Driving into the assembly line
The lift arm of the MTOS is retracted upward and positions the engine above the center of the cart. This protects it from collisions with its surroundings and allows the MTOS to switch to drive mode. The engine is now moved to the first station on the assembly line by radio control.
Dismantling the fan case
For assembly work, the lift arm is swung out again and the mechanics can position the engine at an ideal working height. Even tubing on the underside of the engine is easily accessible, for example. To facilitate work on the fan case, it is also possible to turn the engine sideways.
Working on the propulsor
Once the large fan case has been removed, the engine can be positioned much lower again at the next stations, which makes the work even easier. This means that numerous tasks on the accessories can be performed while the mechanics are seated, and parts on the top can also be mounted ergonomically without the need for stepstools.
In addition, the MTU project team developed some technical highlights for assembling the modules. At what are known as turning mounts, the mechanics can position the modules so that they can work most effectively. Since the turning mounts are battery-operated, there are no cables to get in the way. Even the central tooling equipment in the module area is designed for working on both the PW1100G-JM and the PW1500G.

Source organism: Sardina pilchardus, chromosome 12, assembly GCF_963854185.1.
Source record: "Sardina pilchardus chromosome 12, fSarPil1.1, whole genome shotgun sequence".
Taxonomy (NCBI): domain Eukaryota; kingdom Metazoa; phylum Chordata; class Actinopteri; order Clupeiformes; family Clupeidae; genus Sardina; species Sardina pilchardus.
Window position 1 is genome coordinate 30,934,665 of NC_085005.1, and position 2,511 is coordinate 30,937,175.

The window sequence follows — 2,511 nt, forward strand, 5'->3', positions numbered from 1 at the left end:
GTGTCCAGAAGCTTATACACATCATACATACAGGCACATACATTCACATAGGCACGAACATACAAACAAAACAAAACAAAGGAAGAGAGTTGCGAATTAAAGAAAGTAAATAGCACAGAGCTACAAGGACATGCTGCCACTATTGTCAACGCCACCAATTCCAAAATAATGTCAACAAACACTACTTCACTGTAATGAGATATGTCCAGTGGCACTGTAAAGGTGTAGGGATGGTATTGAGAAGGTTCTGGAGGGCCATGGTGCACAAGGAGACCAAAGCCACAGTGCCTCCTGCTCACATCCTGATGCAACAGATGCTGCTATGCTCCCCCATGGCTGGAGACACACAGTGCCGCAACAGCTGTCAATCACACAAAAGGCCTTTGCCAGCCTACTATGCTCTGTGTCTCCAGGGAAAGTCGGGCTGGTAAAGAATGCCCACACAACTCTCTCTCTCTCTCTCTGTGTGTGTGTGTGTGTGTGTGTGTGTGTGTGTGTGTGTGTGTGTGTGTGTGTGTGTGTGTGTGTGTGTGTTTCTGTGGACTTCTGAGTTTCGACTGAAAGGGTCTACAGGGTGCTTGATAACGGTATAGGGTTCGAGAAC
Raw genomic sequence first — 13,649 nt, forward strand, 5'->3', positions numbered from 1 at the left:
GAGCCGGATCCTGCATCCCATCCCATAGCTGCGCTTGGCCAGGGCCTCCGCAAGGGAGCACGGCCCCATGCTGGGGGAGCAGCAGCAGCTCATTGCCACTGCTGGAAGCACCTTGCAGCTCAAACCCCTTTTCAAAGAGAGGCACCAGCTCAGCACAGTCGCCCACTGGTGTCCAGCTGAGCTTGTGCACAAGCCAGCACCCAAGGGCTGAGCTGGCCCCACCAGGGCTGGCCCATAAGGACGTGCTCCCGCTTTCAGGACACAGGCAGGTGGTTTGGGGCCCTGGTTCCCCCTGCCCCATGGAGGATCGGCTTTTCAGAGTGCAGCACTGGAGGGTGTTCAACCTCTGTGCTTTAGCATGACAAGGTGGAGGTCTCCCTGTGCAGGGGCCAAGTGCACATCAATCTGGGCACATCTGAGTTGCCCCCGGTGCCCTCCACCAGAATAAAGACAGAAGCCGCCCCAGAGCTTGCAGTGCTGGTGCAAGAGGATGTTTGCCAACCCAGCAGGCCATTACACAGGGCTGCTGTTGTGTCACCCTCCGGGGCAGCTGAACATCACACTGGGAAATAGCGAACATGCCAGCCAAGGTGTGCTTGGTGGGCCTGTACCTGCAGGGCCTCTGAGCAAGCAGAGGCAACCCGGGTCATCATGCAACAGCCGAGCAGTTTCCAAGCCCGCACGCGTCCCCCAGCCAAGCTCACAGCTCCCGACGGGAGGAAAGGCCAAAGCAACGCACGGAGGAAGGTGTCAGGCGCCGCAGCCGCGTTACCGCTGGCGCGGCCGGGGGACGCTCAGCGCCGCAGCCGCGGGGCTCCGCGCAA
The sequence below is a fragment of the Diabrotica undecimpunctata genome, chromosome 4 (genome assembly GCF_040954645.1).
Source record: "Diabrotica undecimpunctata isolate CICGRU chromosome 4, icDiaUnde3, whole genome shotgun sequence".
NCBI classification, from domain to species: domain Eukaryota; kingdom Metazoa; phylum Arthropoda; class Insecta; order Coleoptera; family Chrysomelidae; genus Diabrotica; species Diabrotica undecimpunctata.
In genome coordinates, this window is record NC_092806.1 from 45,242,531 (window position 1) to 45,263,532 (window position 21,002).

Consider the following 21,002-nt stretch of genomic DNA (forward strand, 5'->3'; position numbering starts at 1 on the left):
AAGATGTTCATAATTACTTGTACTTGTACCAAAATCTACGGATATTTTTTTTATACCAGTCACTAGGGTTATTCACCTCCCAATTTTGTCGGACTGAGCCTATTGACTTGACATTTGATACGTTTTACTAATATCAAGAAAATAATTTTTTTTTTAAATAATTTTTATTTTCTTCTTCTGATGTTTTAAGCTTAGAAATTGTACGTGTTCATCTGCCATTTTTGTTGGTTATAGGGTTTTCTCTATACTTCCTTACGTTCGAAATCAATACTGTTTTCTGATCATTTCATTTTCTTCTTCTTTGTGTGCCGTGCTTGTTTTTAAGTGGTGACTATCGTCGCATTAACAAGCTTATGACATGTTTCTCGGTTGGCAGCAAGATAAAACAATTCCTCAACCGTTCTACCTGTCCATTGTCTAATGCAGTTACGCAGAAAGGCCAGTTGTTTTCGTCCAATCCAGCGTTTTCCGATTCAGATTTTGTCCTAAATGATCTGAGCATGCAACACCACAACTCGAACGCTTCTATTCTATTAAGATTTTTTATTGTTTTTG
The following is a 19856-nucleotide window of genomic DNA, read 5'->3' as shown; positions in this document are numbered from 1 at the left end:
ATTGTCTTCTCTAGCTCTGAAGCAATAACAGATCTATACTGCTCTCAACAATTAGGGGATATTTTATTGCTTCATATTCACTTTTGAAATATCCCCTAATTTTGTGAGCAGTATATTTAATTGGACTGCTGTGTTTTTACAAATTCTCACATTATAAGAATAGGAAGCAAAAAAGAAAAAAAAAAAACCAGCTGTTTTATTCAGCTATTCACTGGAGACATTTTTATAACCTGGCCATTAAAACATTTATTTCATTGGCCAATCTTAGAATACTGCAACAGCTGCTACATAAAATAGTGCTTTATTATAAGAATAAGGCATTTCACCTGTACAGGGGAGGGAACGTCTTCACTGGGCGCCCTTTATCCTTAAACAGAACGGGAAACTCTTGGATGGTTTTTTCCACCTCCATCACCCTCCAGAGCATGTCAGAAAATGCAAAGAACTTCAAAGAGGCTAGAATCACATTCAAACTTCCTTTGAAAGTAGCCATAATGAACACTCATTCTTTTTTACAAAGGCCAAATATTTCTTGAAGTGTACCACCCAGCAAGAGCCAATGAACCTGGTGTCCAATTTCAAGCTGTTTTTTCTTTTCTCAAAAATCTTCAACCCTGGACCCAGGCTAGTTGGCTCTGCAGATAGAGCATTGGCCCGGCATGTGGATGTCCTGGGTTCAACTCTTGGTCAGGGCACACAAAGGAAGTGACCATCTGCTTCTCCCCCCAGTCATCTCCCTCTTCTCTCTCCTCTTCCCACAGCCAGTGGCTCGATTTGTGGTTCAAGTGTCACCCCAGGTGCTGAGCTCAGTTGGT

How did the team manage to roll out its concept in just three years? “In our line of work, people generally specialize either in traditional plant and mechanical engineering or in engine assembly. As MTU’s tool engineering department, we cover both these key areas of expertise,” Hofner says. “This dual approach offers advantages that benefit MTU and its customers.”
At the moment, the assembly concept for EME Aero’s MRO shop is unique, but perhaps not for long. MTU Maintenance Zhuhai is currently constructing a second location for maintaining Pratt & Whitney GTF™ engines. And the Munich experts’ assembly concept is under discussion for that facility.
Unique manufacturing technology for assembling new PW1100G-JM engines
At MTU in Munich, a unique manufacturing technology lies behind the assembly of new PW1100G-JM engines that power the A320neo. Since 2016, the Munich site has handled final assembly for 30 percent of all new PW1100G-JM engines. Engines are normally assembled with the help of cranes that run on rails suspended from the ceiling. But the Munich site hit upon an entirely new idea: track-guided assembly. This system features up to 16 remote-controlled carts which, coupled together depending on the stage of assembly, move forward along the assembly line as though on a conveyor belt. There are a total of eight assembly stages, with the pre-assembled components and modules fed in from the side in what could be described as a timed herringbone maneuver. Not only is the system remarkably efficient and flexible, it also has a proven track record. The MTU experts have now also successfully integrated their cart concept into the high-tech assembly system used to maintain Pratt & Whitney GTF™ engines at the EME Aero shop. Continue reading here…